Have you been Accused Of fraternization?
If you have been accused of fraternization, you should seek help from a defense attorney who has handled similar situations successfully. We understand fraternization and can help you understand exactly how the command will likely handle any alleged violation and work diligently to defend your best interests during any ensuing action taken against you.
Can Enlisted be charged with fraternization?
Fraternization under Article 134, UCMJ, prohibits officers from fraternizing with enlisted members. This Article is not meant to prohibit low-level camaraderie or teamwork between enlisted members and officers, but instead intended to prohibit overly personal relationships that affect an officer’s ability to appear and act impartial and undermine good order, discipline, authority, or morale. There are five elements of fraternization as it is broadly defined under Article 134:
- The accused party was a warrant or commissioned officer of a U.S. military branch
- The accused officer interacted with at least one enlisted member in a particular manner
- The accused officer was aware that they were interacting with an enlisted member
- The interaction between the two or more parties was not in line with the accused officer’s customary non-fraternization with enlisted members
- The accused officer’s conduct discredited the armed forces and/or negatively impacted “good order and discipline”
Common examples of “fraternization” in this context include romantic or sexual relations, shared living quarters, gambling, borrowing or lending money, or engaging in repeated private commercial transactions. Our office has experience with military fraternization offenses could help examine the grounds on which the accusation is based and work to challenge these allegations on their merits.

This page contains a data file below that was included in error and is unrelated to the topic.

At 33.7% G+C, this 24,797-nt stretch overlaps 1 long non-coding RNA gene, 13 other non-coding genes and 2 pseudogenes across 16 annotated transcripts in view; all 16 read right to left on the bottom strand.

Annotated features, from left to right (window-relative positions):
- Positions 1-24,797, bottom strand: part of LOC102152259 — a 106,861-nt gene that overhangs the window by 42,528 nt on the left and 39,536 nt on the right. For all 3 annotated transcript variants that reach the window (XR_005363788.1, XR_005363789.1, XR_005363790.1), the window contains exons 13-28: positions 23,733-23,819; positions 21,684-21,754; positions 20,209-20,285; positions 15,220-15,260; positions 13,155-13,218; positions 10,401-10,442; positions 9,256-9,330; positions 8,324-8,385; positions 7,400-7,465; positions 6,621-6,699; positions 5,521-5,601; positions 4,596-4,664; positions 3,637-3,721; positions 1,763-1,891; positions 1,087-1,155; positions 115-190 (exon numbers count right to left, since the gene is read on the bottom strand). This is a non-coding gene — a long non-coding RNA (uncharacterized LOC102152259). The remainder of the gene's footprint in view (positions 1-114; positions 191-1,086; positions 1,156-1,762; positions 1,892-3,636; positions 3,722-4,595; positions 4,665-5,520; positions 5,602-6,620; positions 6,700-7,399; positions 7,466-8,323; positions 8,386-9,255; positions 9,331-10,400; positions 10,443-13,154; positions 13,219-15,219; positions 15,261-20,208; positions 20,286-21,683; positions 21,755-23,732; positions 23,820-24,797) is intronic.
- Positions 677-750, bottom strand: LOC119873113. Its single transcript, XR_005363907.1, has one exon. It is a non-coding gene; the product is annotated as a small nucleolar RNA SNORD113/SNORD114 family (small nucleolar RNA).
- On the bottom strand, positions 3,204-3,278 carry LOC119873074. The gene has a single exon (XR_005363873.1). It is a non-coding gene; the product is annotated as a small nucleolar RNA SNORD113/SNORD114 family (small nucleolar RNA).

Although Article 134, UCMJ, only prohibits fraternization between officers and enlisted members, each branch of the service has regulations that prohibit fraternization between enlisted superiors and subordinates. A violation of these regulations will be charged as failure to obey a general order or regulation under Article 92, UCMJ. Proof that you actually knew about the general order or regulation is not required. Therefore, “I didn’t know,” is not a defense.
What Are The Consequences for fraternization?
While the military takes fraternization extremely seriously, it does not punish all instances of this offense equally. If the circumstances surrounding the alleged offense are not severe, a servicemember may face light punishment, such as a letter of reprimand, administrative separation, or NJP which may include extra duties, restrictions, or loss of pay.
In more severe situations, however, allegations of fraternization may be addressed through a court-martial, which could potentially end with an accused servicemember facing punitive discharge (dismissal, bad conduct discharge, or dishonorable discharge), forfeiture of pay, and confinement for up to two years. If you are accused of or facing suspicion of fraternization, contact us immediately.
If you’ve been Accused of fraternization, don’t wait. Call Us Immediately!